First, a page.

One of the nicest things about teaching: returning to texts and authors I haven’t read for years. This week, some of my students have been studying Yeats.
Reading ‘Under Ben Bulben‘, I was newly struck by the way Yeats curates his own epitaph.
But first, Reader, I will give you a word of warning. This is a foot-off-the-ground novel that came by the left hand…. And if you are a foot-on-the-ground person, this book will be for you a desert of weariness and exasperation. So put it down. Leave it alone. It was a mistake that you made to get this book. You could not know. (Stevie Smith, Novel on Yellow Paper)
Today I’ve been thinking about feet in Edward Lear‘s illustrations.
I’ve been back from Tulsa, where I was working in the Stevie Smith archive, for about three weeks now. It was a very rich trip, and I will take some time to process all the treasures I found there.
Today, though: some of the quirkier finds in the archive.
Meanwhile, my first academic article has just come out! It’s an examination of how Stevie Smith’s ‘peculiarity’ is similar to the peculiarities of the artist M. C. Escher.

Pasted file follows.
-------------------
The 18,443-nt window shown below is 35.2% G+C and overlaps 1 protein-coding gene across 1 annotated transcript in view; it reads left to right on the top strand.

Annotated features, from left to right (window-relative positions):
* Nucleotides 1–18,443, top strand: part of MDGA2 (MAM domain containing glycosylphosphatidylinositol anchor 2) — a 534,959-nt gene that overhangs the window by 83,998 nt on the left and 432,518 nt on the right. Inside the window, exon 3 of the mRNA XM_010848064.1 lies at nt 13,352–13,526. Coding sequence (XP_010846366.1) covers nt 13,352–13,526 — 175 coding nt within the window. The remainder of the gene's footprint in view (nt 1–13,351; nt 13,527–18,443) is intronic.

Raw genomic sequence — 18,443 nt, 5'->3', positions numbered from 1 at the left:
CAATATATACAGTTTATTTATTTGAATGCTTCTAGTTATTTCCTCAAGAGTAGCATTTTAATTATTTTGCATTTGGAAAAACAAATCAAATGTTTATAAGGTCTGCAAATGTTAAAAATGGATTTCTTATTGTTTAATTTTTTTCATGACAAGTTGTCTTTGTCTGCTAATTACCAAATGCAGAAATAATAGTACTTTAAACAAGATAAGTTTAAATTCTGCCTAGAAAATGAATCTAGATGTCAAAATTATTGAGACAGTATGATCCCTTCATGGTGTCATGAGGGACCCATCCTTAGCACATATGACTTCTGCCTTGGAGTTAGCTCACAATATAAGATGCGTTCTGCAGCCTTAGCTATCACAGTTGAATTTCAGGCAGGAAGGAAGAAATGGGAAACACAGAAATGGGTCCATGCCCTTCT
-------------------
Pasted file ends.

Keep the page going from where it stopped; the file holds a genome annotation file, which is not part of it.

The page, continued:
You can read it here. Comments welcomed!
In a review for the Daily Telegraph and Morning Post in 1958, John Betjeman wrote, ‘Stevie Smith is a delightful poet and writer; her sketchbook “Some Are More Human Than Others” (Gaberbocchus, 18s) owes much to Thurber.’
Betjeman wasn’t alone in comparing Smith’s doodle-art to James Thurber (1894-1961), who contributed stories and drawings to the New Yorker from 1930 to 1950. Like Smith, Thurber drew mobile, dynamic figures in pen and ink. His people are sketchy, distorted, holding themselves at insistent but unsettling angles.